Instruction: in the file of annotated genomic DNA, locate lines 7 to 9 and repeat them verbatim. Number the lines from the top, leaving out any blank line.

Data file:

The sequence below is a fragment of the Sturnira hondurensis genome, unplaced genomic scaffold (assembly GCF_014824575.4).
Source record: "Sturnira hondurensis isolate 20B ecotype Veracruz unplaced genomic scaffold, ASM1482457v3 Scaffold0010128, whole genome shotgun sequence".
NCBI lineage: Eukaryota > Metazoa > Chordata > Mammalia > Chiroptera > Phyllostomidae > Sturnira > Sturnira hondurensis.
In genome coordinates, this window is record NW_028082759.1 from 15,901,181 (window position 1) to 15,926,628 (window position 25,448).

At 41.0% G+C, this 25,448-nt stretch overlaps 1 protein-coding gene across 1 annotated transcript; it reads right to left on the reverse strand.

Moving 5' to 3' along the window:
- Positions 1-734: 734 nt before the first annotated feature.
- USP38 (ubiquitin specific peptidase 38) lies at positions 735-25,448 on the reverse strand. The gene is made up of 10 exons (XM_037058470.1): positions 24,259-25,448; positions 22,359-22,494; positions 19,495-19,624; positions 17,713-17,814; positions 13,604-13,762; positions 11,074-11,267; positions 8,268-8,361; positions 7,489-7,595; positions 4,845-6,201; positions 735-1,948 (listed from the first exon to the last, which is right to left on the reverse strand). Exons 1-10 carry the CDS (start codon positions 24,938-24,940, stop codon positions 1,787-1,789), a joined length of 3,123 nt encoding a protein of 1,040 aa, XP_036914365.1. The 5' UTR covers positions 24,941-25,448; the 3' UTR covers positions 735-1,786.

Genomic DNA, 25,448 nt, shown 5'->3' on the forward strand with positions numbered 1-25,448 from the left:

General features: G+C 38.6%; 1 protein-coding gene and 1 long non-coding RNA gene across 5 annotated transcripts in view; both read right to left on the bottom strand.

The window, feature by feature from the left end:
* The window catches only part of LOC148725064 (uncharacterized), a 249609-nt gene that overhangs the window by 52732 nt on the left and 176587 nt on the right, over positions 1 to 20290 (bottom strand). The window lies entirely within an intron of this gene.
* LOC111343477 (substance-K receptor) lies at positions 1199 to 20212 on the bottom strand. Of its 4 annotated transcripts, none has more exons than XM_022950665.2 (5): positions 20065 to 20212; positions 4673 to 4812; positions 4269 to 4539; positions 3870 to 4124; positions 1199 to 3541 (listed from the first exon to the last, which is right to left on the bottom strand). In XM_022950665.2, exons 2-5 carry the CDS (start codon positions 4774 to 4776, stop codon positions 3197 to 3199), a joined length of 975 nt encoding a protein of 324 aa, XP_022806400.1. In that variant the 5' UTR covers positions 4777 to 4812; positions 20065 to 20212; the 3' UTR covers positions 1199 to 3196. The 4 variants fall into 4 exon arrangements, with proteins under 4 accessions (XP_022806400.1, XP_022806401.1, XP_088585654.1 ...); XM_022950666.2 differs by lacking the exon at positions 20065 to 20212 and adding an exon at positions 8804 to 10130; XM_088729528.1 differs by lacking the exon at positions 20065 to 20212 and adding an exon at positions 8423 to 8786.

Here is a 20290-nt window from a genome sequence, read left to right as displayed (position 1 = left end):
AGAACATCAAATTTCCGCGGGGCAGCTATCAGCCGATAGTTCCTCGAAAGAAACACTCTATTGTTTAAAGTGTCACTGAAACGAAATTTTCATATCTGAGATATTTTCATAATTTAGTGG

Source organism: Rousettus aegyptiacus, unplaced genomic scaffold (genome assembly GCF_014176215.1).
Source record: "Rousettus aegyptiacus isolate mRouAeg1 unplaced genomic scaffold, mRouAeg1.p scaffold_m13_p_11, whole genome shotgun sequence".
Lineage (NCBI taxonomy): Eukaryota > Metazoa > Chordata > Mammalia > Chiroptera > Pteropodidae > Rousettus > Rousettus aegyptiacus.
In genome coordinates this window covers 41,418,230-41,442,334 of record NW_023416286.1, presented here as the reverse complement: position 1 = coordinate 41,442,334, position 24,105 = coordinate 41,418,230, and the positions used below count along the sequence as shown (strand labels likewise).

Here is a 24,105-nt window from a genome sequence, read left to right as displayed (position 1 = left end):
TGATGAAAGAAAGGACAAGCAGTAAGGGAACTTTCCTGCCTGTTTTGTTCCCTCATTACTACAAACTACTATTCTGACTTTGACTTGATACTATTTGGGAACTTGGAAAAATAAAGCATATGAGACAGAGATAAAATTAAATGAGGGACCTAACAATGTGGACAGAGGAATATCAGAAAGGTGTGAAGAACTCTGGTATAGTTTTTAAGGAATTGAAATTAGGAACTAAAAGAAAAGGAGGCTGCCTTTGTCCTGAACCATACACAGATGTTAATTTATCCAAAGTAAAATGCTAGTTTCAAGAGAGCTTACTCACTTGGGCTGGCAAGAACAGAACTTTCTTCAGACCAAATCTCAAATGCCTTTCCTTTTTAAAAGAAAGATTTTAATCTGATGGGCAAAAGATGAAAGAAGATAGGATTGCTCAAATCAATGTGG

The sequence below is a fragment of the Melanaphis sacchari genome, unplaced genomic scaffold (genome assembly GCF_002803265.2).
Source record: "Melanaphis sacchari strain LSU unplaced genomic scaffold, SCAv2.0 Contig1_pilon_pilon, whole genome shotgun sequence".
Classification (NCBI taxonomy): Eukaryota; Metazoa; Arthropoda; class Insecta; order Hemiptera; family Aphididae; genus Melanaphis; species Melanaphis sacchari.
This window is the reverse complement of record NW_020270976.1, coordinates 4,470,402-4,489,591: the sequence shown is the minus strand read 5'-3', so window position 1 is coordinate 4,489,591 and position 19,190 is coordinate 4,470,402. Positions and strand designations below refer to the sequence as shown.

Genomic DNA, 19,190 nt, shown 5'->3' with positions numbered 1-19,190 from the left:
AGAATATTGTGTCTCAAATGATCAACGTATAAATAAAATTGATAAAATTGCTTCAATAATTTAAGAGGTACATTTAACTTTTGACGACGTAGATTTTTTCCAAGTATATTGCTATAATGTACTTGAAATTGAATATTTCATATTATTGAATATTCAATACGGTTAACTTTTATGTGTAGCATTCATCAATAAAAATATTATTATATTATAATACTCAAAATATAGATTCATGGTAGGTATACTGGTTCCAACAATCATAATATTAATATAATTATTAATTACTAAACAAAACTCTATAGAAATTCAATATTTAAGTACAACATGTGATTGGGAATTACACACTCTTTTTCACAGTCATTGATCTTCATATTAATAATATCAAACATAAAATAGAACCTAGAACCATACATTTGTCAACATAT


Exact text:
- Positions 1-734: 734 nt before the first annotated feature.
- USP38 (ubiquitin specific peptidase 38) lies at positions 735-25,448 on the reverse strand. The gene is made up of 10 exons (XM_037058470.1): positions 24,259-25,448; positions 22,359-22,494; positions 19,495-19,624; positions 17,713-17,814; positions 13,604-13,762; positions 11,074-11,267; positions 8,268-8,361; positions 7,489-7,595; positions 4,845-6,201; positions 735-1,948 (listed from the first exon to the last, which is right to left on the reverse strand). Exons 1-10 carry the CDS (start codon positions 24,938-24,940, stop codon positions 1,787-1,789), a joined length of 3,123 nt encoding a protein of 1,040 aa, XP_036914365.1. The 5' UTR covers positions 24,941-25,448; the 3' UTR covers positions 735-1,786.

Genomic DNA, 25,448 nt, shown 5'->3' on the forward strand with positions numbered 1-25,448 from the left: